Ivan a member of The Gay Liberation Front in NYC contacted the membership who came out with full support of Leading Ladies of New York and Ivan and the GLF stated they would join in any actions to be taken “vowing to fight it all the way.” Leading Ladies of New York had performed for years in New York and Massachusetts without any problems. The troupe did impressions of Bette Midler, Marilyn Monroe, Diana Ross and others. I am beginning to wonder if this attack on Ivan Valentin and The Leading Ladies of New York  was rooted in racism and classism owing to the fact that Ivan was a Puerto Rican performer and was very involved with radical politics in NYC.

By June of 1976 things along with the season began to heat up. Ads began appearing that the Chateau de Ville a dinner theater in East Windsor had scheduled a three week show staring the Female impersonator group French Dressing beginning on August 3. When news got around about the show Ivan stated, “That show will open over my dead body, unless my show is allowed to go on.” He then went on to threaten to picket the Chateau de Ville if he had to and filed a formal complaint. Richard Aubuchon, Chateau de Ville manger said, “I don’t understand what all the fuss is about. We are talking about two totally different acts. The show at Finnocchio’s was seductive and dealt in a sexual content.” He said people have told him that Valentin’s show is “strictly a drag show and not very professional.” Where as French Dressing does an impersonation of Miss Judy Garland so well, “That I have actually seen people in the audience weeping because it was so real.” Aubuchon went on to say that French Dressing has performed in Massachusetts, Rhode Island, Connecticut and has been heralded through-out Europe “as a tremendous entertainment.” ( 3 )

In the Hartford Courant article, “Female Impersonators Would Stop Rival Show,” Henry Donovan, chief inspector for the State Liquor Commission, was quoted as say, “the East Windsor dinner theater would be in violation of the law if the show, French Dressing goes on. The regulation has been on the books for years,” Donovan said. When asked if he would close the show, Donovan said, “probably not, unless there was a complaint.” (3)

Ivan Valentin disputed this by saying, “We have no nudity and we don’t used dirty words. We’re not in drag or impersonating women. We’re entertainers. When we’re off the stage, we take off the makeup, and dress in boy’s clothes.” Tom Condon writing for the Hartford Courant, began his review of ‘French Dressing’ this way, “Feminine beauty whether real or contrived is particularly skin deep on the stage. There has to be more and this is the problem with the female impersonator show, ‘French Dressing’ at the Chateau De Ville in East Windsor.” But then went on to praise some of the performers claiming that some “are seasoned night club entertainers,” another “absolutely amazing” and “two come very close to the truth.” But one just wishes there were more to the show.” ( 4 )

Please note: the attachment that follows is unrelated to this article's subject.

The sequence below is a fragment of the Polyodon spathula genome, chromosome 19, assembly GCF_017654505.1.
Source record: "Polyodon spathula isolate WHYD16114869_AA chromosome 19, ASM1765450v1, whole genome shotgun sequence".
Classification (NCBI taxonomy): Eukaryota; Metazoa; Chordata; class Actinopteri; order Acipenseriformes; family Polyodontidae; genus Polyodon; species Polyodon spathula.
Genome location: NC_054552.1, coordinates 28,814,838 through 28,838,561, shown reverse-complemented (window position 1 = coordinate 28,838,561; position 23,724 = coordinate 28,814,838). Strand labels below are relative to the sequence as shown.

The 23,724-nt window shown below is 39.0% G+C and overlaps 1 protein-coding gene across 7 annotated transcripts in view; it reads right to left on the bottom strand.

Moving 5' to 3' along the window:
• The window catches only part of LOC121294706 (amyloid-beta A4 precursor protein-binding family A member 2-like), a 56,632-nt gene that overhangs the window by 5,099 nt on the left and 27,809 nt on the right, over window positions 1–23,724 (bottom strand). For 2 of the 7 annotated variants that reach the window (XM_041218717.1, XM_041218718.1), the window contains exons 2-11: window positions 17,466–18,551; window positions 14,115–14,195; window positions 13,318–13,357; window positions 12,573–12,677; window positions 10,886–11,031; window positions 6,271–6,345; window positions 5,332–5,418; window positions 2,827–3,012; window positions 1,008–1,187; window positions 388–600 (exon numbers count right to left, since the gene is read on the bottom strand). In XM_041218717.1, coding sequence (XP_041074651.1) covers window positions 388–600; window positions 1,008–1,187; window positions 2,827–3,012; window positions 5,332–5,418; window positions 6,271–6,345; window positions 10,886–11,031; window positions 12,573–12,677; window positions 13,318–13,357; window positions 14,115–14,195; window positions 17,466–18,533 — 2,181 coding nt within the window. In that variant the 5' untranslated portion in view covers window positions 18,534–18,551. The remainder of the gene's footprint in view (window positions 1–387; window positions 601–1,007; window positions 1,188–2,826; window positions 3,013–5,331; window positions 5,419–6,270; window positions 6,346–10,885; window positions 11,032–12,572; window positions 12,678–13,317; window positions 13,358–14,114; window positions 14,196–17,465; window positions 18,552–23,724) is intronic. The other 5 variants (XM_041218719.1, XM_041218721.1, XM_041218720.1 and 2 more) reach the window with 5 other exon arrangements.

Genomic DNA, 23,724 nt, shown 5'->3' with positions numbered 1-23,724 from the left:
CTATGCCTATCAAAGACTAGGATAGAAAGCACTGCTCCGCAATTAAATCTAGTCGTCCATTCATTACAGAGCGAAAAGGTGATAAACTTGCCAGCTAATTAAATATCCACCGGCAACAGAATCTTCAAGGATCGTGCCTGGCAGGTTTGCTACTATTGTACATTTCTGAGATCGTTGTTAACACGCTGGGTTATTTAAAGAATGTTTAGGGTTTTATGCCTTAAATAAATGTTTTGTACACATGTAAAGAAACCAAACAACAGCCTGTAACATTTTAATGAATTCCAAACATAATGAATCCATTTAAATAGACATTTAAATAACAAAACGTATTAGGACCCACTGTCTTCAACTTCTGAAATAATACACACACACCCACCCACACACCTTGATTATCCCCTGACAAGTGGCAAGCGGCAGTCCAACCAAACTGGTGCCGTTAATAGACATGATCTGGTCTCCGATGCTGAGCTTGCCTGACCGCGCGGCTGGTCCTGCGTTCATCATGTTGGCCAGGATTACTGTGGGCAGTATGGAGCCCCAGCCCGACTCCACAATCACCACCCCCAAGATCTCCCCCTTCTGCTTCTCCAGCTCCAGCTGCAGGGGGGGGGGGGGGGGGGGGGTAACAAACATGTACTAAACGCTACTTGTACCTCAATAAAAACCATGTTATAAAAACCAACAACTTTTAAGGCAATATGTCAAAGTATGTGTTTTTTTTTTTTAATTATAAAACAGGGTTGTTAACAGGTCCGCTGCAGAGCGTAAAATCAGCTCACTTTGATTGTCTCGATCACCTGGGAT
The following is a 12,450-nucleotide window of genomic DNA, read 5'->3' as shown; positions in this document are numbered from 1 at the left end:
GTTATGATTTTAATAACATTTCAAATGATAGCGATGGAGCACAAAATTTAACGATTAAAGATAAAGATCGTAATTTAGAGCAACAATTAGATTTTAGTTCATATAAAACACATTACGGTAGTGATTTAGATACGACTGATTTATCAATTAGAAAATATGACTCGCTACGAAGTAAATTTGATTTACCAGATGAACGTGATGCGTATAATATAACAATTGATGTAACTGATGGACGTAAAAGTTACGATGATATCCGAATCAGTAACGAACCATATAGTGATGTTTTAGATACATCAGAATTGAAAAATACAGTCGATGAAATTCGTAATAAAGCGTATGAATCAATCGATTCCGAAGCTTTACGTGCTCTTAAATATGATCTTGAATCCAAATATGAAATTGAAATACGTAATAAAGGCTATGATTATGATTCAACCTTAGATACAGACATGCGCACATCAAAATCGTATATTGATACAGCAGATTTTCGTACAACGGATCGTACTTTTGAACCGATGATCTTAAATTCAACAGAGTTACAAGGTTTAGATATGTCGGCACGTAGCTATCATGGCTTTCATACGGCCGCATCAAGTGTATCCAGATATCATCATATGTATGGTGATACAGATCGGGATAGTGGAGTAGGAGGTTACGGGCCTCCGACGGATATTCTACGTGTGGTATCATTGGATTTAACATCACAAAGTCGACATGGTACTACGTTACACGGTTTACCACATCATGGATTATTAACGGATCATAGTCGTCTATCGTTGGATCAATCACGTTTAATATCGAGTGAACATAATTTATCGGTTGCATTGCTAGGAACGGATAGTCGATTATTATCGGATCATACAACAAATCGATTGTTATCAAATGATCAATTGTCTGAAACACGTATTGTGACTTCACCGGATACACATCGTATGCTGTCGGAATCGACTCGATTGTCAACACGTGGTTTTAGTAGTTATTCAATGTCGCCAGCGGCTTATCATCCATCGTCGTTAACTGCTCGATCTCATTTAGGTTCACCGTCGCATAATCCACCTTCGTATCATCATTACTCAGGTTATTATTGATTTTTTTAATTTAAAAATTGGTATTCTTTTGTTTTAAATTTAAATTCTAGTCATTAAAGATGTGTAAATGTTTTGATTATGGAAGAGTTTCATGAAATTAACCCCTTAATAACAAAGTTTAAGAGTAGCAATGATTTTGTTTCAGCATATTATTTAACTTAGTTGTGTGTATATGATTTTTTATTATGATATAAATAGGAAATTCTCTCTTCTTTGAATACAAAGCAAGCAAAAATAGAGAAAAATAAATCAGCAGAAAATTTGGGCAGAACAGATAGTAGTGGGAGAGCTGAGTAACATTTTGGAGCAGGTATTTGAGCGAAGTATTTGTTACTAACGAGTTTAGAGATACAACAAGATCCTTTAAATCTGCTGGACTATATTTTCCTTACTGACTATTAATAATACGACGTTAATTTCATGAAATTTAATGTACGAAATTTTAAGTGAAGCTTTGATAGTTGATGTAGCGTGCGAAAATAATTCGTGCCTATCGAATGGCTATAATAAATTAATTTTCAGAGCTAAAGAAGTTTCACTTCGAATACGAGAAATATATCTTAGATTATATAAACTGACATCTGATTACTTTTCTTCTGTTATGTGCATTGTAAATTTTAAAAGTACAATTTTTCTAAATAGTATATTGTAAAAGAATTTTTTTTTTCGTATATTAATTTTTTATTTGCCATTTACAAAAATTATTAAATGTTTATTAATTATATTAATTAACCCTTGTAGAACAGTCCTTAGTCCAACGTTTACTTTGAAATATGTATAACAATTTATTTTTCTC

Another source for this ourstory lesson comes from Eric Gordon who at the time wrote for the Hartford Advocate.  In the Hartford Advocate story, Imitation of Images Mr. Gordon writes: “When the Chateau de Ville advertised a revue called “French Dressing” this past summer, Ivan betook himself down to th halls of the Liquor omission and raised a terrible ruckus indeed. Dutifully responding to an outraged citizen’s complain the Commission informed the dinner theatre manager Richard Aubuchon that he too, would be running afoul of the law.” Ivan brought his case to the University of Connecticut School of Law and its Legal Clinic. Louis Parley and a team of UConn lawyers were prepared to file suit in federal court against the Liquor Control Commission seeking to overturn the provision on the basis of unconstitutionality. Claiming that the law was overly broad, vague, and enforced in a unequal and discriminatory fashion. According to Mr. Gordon, “Ivan and the group French Dressing where prohibited while giving the go ahead to Flip Wilson and his character “Geraldine.” ( 5 )

At this time Ivan and the Leading Ladies of New York were performing at the bar in Springfield and a group of UConn Lawyers, students and other interested persons went  to the bar to see the show to, in Mr. Gordon’s words, “make sure they are taking on a worthy case.” They found the show to be harmless and points out that Ivan may be doing something very healthy. He confronts his audience head-on with their uptightness. He demands to know what is your problem with me?” ( 5 )

Ivan at the time of the fight back.

THE SHOW WILL GO ON!! (more…)